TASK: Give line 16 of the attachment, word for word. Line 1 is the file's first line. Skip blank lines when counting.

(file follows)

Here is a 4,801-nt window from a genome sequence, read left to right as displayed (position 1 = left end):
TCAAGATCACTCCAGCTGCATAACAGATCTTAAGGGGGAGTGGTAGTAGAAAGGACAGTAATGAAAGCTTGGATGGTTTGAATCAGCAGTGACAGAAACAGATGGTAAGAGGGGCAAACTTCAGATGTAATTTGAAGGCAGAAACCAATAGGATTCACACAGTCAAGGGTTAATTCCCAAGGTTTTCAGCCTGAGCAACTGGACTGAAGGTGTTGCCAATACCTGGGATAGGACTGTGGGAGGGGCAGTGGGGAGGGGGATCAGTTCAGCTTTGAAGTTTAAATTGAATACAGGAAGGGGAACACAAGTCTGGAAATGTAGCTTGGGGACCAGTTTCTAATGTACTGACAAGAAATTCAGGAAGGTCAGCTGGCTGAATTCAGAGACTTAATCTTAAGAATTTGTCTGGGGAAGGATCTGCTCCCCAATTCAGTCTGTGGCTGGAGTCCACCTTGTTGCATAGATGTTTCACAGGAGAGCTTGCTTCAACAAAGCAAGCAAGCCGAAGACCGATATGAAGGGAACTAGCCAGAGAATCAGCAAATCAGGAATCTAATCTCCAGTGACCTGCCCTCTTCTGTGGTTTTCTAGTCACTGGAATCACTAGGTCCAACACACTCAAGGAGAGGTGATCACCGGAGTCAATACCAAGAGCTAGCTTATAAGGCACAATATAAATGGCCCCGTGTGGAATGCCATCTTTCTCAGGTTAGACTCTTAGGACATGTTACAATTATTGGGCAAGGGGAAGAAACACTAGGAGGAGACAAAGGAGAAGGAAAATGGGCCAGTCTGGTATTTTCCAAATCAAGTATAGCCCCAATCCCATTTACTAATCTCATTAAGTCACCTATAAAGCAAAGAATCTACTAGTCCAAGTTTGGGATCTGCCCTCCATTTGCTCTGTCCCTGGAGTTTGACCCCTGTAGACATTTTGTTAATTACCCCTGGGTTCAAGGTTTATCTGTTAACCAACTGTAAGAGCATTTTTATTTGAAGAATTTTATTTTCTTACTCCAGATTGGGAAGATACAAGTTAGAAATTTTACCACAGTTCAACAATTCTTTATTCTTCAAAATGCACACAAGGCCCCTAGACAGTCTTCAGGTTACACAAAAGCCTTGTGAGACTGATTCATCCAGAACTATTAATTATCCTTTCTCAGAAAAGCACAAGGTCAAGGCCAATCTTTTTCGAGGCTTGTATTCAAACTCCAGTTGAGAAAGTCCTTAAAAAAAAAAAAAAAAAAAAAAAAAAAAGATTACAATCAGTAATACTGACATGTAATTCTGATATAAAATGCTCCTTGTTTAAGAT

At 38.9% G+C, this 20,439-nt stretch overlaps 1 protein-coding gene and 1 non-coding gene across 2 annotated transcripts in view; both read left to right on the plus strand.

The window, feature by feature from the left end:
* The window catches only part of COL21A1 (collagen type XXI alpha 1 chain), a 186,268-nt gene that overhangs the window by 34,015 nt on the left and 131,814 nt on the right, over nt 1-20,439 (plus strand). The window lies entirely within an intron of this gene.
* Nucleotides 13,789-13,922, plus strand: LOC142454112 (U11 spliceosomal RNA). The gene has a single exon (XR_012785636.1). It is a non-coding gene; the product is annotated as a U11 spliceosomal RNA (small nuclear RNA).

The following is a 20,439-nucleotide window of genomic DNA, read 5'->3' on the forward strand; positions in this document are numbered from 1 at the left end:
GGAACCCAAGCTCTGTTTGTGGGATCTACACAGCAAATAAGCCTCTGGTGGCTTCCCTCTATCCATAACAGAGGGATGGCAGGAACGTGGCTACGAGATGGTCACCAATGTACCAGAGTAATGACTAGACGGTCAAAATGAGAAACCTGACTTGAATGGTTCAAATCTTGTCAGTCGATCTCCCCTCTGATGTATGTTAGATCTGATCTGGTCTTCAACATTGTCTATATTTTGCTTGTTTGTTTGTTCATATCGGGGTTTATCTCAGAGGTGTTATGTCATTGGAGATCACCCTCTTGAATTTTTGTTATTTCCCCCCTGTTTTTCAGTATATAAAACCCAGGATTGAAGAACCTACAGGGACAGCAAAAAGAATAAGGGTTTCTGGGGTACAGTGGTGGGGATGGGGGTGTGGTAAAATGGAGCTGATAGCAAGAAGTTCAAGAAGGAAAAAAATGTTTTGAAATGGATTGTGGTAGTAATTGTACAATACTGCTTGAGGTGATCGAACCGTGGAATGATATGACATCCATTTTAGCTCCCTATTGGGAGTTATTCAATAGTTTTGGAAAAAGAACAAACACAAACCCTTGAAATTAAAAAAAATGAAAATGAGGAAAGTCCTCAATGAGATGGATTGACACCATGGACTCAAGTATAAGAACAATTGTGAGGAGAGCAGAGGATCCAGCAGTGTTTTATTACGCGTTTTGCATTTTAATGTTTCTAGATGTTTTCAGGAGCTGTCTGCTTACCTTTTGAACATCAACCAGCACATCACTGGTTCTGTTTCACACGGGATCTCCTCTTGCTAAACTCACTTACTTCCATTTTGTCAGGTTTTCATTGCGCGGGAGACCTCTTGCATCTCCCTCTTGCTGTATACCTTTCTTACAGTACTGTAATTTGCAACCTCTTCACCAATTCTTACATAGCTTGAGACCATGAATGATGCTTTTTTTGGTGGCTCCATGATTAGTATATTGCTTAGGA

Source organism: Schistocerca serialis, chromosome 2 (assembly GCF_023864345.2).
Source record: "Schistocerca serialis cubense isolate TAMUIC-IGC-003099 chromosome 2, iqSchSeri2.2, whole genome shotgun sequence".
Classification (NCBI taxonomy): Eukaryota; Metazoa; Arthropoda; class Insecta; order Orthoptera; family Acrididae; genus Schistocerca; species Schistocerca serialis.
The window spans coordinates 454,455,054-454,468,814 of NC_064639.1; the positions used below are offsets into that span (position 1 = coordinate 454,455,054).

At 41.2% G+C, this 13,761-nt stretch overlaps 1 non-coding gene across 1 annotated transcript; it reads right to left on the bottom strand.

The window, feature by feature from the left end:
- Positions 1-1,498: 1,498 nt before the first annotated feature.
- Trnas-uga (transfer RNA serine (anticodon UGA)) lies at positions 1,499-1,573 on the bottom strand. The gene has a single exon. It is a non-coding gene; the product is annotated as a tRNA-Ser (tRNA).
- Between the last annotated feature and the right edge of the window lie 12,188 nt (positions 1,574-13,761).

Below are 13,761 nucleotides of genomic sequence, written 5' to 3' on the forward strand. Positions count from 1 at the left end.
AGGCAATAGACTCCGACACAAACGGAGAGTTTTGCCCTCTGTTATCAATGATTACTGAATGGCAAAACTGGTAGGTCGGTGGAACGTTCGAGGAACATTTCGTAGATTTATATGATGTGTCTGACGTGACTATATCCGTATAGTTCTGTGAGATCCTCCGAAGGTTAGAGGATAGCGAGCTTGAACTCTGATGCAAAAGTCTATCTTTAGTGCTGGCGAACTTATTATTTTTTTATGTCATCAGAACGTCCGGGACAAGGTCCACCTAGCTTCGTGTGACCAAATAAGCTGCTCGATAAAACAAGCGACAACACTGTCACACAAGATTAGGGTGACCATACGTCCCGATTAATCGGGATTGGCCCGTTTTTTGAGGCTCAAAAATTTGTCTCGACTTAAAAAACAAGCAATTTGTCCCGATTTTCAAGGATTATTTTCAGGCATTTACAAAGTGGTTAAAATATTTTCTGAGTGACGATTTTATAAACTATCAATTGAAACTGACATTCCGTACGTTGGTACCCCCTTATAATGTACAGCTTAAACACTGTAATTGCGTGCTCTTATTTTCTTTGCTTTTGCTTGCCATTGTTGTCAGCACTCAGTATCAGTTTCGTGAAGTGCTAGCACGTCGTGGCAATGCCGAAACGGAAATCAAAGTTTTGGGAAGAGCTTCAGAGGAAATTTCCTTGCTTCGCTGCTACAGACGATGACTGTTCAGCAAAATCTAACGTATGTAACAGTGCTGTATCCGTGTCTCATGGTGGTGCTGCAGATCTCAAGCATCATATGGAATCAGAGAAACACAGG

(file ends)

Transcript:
- Trnas-uga (transfer RNA serine (anticodon UGA)) lies at positions 1,499-1,573 on the bottom strand. The gene has a single exon. It is a non-coding gene; the product is annotated as a tRNA-Ser (tRNA).